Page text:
The advocates of universal atonement insist that by "whole world" is meant either the entire human race without exception, or else the totality of unbelievers.  Clearly it cannot mean the former, for those denominated by the pronoun "our" is viewed as a separate class from the "whole world."  It is important to ascertain first who is intended by the pronoun "our."  There are two possible answers.  First, John could be referring to believers, both Jews and Gentiles.  Second, he could be referring to Jewish believers.

If the pronoun refers to believers, then "whole world" must refer to the class of unbelievers.  But, such a view is not tenable.  What could be John's purpose in affirming that Christ is the propitiation for the sins of unbelievers exactly as he is the propitiation for the sins of believers?  He could not be affirming such for he would be affirming what is clearly not true.  Now, some may argue that John simply affirms that Christ is actually or effectually the propitiation for the sins of believers but only hypothetically or potentially the propitiation for the sins of unbelievers.  But, again, this is not tenable, for clearly John is affirming that Christ is the propitiation for the sins of the "whole world" in exactly the same sense in which he is the propitiation for the sins of the apostle and those he addresses.  What does John mean when he says "he is the propitiation for our sins"?  Does he not mean that they had been saved from their sins?  And, since that is his clear meaning, then when he says "and not for ours only but for the sins of the whole world," he must mean "the whole world is also saved from sins."  But, is this true in regard to every person in the world?  Whoever is included in the term "whole world" is viewed as enjoying propitiation in the same way as do those included in the pronoun "our."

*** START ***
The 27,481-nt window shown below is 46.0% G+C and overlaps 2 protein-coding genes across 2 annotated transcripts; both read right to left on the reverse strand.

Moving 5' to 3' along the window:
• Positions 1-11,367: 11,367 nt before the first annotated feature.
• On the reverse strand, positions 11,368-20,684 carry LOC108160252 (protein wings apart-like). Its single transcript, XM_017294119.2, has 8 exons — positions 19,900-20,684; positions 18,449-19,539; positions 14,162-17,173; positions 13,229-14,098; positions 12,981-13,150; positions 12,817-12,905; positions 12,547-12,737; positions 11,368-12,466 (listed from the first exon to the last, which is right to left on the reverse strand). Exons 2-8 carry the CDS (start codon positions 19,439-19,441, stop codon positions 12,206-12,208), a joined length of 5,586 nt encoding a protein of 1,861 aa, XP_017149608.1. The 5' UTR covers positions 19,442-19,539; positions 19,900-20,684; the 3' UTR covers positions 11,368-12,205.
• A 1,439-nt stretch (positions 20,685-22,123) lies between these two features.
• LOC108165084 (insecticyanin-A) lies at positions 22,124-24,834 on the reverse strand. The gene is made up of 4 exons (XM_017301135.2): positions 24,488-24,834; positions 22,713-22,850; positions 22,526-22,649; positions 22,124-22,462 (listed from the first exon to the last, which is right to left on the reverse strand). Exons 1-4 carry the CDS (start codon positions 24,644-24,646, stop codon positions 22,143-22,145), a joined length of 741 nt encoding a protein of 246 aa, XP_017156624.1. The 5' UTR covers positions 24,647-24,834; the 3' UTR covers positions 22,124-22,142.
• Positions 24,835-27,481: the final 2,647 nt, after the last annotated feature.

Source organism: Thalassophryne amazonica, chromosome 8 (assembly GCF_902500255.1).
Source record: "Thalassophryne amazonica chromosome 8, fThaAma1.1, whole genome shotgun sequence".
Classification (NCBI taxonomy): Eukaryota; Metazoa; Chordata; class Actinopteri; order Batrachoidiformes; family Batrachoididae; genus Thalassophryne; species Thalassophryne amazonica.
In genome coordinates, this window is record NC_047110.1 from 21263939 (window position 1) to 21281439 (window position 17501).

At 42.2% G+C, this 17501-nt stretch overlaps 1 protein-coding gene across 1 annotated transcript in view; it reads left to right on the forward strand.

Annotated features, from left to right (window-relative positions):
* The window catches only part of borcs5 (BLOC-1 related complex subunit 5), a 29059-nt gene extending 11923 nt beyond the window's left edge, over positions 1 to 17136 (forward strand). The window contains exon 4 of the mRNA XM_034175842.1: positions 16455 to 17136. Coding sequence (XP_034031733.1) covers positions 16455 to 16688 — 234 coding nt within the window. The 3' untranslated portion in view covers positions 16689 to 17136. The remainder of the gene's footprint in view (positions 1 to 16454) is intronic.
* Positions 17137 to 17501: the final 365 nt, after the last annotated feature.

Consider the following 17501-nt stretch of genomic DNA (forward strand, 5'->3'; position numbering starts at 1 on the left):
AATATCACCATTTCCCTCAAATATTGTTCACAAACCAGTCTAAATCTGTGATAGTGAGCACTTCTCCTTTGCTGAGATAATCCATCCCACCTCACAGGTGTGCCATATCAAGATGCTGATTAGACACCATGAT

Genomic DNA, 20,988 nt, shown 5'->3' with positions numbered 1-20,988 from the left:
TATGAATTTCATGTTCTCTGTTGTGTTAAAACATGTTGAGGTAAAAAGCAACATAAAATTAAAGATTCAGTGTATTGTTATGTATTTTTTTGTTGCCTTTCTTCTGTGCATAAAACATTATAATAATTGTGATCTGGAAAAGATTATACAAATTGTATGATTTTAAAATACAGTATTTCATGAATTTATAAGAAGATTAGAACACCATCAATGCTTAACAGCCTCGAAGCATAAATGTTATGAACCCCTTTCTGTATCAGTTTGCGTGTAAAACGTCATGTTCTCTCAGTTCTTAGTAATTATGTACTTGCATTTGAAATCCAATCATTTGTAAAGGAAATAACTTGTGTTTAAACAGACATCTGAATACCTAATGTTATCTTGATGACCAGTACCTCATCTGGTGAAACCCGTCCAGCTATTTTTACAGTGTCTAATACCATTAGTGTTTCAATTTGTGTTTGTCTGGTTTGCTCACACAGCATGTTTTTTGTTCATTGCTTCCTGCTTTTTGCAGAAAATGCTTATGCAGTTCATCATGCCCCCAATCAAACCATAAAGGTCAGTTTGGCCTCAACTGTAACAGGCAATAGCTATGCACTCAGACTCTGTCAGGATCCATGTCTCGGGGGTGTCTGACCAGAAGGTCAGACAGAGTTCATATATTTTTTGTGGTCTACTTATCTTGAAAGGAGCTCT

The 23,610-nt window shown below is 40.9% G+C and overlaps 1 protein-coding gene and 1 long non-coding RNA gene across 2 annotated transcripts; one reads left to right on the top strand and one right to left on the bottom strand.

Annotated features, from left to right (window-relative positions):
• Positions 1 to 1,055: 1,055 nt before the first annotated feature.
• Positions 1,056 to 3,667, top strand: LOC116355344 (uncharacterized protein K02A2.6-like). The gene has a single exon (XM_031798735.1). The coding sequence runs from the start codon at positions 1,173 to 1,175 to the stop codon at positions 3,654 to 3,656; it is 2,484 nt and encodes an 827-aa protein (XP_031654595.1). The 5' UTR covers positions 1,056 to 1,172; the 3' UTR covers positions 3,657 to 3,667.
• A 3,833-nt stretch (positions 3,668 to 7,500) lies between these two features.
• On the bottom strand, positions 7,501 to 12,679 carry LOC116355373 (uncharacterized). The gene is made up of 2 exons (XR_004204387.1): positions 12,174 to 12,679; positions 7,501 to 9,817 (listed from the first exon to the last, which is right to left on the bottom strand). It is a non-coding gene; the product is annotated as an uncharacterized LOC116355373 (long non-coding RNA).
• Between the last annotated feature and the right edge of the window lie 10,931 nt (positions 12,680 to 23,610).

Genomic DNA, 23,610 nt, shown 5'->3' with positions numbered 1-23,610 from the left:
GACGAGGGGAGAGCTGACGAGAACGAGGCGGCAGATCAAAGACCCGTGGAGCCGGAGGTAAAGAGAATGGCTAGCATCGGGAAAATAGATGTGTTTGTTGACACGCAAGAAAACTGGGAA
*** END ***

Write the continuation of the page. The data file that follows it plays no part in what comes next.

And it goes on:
Thus, it is not likely that Christians in general are referred to by the pronoun "our," but rather Jewish Christians.  If this is so, it is obvious that John means to say that Christ is the propitiation for the sins of Jewish believers and for the sins of Gentile believers as well.  It is very probable that John is restating what he wrote in John 11: 51-52 where he wrote the following about the words of Caiaphas the high priest.

"And this spake he not of himself: but being high priest that year, he prophesied that Jesus should die for that nation; And not for that nation only, but that also he should gather together in one the children of God that were scattered abroad." 

Thus, John is saying that Christ died for, was the propitiation for, the sins of the Jewish Christians as well as the sins of Christians from among "the nations," or of the Gentile world. 

Further, though it is sometimes denied by advocates of the universal atonement view, yet it is clear that John, like Peter, wrote to Jewish believers.

"But contrariwise, when they saw that the gospel of the uncircumcision was committed unto me, as the gospel of the circumcision was unto Peter...And when James, Cephas, and John, who seemed to be pillars, perceived the grace that was given unto me, they gave to me and Barnabas the right hands of fellowship; that we should go unto the heathen, and they unto the circumcision."  (Gal. 2: 7, 9)

Thus, it is clear that the epistles of John were addressed to Jewish converts.  Thus, the "our" of the verse in question would refer to Jewish Christians.  And, lest some think that Christ excluded the Gentiles in his atoning work, John says "and not for ours only, but for the sins of the whole (Gentile) world." 

Also, it is clear that by "whole world" John does not include people like Cain, Pharoah, Cora, or Baalim, men who died before Christ and who were in Hell when Christ made propitiation. 

Besides, John is not contradicting the many verses that speak of Christ dying for his people, the sheep, the church, etc.  Further, since there is mention made of the "world of the ungodly" (II Peter 2: 5), a world that does not include the godly, so there is a world of the godly that excludes the ungodly.

All said, it is not a clear proof of universal atonement to cite I John 2: 2.